Looking south from Union Square. 3:00 PM. Photo: JH.
Beautiful summer days; hot but not oppressive, sunny and mild. Today is the birthday of Reinaldo Herrera, Freddy Eberstadt, Mick Jagger, George Bernard Shaw, Aldous Huxley, Carl Jung, Stanley Kubrick, Jeremy Piven, Sandra Bullock, Blake Edwards, Kevin Spacey, Helen Mirren, Gloria Lanfield, and DPC. And many many others, of course. Happy Birthday, now and in memoriam, fellow Leos.
DPC and Felicia Taylor at Michael's
Yesterday I had lunch with Felicia Taylor, the NBC anchor who is one of New York’s favorite girls-about-town. And a most serious one, too, it should be noted. I told JH yesterday morning I was going to be lunching with Felicia and he said: “what’s with her hair?” Not knowing what he meant because her hair always seemed the same to me, he told me that on TV she has a different hairdo everytime she goes on camera. I thought that was interesting because JH is not one of those guys who is inclined to reference or even notice (or so I thought) coiffure. So when I sat down at Table 8 in Michael’s with Felicia, I said: “what's with the hair?” thinking she wouldn’t know what I was talking about.
I thought she’d look at me like I was crazy. But she didn’t. “Oh, the hair,” she said, throwing her head back and warbling that escalating bubbling-champagne laughter of hers. “Do you know there are even web sites about my hair?”
No. It turns out JH is only one of many who notice Felicia’s different hairdos from telecast to telecast. (Which is good, meaning people are watching.)
Why this is, she isn’t quite able to explain. It’s who’s-ever-on-hair that morning when she goes into the studio. And who ever is, calls the coif. And with the very pretty Felicia, the differences are always apparent to the regular viewer. And Felicia is one of those women, pretty as she is, who’s focused more on what she’s going to be reporting on camera. This is what she cares about.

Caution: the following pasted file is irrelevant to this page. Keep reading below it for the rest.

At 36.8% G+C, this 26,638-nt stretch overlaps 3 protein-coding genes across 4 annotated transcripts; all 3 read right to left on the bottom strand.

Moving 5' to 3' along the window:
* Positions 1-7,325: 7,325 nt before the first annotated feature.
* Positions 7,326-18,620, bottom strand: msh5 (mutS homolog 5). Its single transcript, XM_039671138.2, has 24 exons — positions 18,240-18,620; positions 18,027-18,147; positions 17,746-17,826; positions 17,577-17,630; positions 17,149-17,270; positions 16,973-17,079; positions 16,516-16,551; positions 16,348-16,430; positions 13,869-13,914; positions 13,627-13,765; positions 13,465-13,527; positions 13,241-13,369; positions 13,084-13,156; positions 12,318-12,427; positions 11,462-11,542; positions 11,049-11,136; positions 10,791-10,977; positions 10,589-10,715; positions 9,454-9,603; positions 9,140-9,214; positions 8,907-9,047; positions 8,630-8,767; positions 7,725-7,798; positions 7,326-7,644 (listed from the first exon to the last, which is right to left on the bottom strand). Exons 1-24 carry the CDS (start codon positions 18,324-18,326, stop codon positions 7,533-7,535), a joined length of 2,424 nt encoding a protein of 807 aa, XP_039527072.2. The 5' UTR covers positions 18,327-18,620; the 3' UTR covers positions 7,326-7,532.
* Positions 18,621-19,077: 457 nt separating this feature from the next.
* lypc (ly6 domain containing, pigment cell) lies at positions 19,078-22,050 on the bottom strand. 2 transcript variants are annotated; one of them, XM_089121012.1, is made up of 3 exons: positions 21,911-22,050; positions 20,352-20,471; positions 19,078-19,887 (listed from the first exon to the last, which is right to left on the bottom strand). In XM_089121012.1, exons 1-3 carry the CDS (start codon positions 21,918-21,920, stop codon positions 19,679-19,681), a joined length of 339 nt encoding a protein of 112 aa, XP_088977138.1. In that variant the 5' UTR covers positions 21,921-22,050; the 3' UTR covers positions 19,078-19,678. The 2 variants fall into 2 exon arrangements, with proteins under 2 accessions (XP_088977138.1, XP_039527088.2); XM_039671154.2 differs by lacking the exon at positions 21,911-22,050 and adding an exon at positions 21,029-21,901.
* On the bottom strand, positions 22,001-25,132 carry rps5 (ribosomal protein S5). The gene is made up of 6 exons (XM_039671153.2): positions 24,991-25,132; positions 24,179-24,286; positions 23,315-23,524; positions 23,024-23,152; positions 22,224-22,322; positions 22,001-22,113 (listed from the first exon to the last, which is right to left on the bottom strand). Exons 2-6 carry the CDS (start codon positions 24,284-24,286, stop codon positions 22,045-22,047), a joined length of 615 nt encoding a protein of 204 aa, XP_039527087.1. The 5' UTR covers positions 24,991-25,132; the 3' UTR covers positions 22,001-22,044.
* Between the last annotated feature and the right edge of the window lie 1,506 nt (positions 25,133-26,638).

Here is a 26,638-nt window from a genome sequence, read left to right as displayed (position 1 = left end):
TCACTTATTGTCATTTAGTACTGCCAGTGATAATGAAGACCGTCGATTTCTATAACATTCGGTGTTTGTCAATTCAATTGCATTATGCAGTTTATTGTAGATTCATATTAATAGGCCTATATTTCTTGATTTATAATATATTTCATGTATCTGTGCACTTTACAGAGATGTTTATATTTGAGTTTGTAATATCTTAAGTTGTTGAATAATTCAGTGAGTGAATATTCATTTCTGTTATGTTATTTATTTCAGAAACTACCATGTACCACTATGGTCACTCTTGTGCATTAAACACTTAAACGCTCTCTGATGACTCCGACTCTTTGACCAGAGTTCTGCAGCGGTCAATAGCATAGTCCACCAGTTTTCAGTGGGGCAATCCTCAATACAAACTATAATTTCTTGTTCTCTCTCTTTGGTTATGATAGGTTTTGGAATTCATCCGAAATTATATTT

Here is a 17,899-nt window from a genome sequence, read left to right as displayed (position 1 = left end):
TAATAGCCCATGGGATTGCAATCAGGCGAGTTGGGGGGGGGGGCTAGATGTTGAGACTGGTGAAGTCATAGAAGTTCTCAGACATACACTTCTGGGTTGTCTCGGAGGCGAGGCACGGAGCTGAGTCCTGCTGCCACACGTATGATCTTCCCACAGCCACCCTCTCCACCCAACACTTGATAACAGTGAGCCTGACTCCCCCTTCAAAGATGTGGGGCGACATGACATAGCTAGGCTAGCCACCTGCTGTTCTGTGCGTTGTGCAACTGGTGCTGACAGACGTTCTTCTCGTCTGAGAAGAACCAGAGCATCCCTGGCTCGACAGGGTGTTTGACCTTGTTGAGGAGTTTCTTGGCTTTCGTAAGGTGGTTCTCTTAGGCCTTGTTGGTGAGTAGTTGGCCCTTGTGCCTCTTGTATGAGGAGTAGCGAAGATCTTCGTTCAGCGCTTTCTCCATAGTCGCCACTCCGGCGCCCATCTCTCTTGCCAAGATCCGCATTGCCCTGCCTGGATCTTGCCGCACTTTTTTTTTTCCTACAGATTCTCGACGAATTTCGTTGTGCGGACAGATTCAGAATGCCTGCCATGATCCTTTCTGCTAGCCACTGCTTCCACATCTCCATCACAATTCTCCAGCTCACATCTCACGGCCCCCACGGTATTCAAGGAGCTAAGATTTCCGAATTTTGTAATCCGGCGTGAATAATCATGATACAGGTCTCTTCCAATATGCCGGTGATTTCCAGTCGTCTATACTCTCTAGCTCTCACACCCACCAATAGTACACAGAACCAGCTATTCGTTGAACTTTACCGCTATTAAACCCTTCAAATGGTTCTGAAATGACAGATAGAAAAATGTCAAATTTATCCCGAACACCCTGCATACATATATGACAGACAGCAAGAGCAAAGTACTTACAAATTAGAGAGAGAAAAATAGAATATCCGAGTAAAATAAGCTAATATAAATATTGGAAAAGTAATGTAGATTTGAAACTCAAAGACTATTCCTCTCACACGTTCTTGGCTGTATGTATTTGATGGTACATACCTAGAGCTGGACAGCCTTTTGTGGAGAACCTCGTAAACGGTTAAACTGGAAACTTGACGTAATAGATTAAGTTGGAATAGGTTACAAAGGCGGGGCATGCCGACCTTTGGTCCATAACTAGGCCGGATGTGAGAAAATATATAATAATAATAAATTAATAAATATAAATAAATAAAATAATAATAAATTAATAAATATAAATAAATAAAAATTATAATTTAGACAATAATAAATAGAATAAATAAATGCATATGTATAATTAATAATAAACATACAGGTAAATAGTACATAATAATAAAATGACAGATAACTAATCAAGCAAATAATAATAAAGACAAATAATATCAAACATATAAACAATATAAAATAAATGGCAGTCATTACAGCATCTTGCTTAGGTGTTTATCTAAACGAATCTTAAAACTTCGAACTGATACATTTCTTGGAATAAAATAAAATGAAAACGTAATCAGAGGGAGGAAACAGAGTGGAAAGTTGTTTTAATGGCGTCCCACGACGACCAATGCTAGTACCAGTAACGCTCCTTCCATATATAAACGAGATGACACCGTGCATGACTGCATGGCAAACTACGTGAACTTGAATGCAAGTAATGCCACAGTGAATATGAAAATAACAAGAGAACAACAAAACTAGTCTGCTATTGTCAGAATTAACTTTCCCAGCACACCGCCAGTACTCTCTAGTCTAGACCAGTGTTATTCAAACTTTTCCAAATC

It’s interesting to this observer who’s known her for some time and also knows her as one of the most socially visible young women in New York. Yet: This is a girl who gets the Financial Times, the International Herald-Tribune and the New York Times (and of course the NY Post, boys) every morning and reads them. It’s what’s in her head that she’s concerned about, not so much what’s on it.
I know, I know, almost corny, but true. Terribly, tragically true. Do you know how many TV newscasters do that kind of reading? It’s not just the President who doesn’t have time (or interest) in reading the morning papers. You’d be surprised. (Or maybe you wouldn’t be.)
So Felicia and I discussed the events of the world and John Kerry who’d been lunching at Michael’s the day before when we were both also present, and Rahm Emanuel who was lunching there the same day and very few people recognized him (or knew who he was). And the tycoons like Diller and Perelman, and all the publishers and editors and journalists that gussy up Mr. McCarty’s establishment on West 55th Street. And after we were finished discussing the world around us, we went to the reporting of the events, Felicia’s job.
A tribute to Felicia (and her hair) ...
We also discussed hair-do’s (briefly), plastic surgery and Alex Kuczinski’s upcoming book on the culture of plastic surgery in America. And just at that moment, Peggy Siegal, Hollywood’s uber-hostess in New York, came by. Peggy’s procedure entailed filling in the gaps on the face with material removed from another naturally fattier part of the body. I’m being coy on purpose. Ms. Kuczinski will fill you as trenchantly as possible. (I think it’s out in October, so you’ll just have to wait). The story of Peggy and Alex and the book is making the rounds right now because it was said that Peggy didn’t like seeing it in print (she’d told a lot of people, including this writer at the time — because it was successful).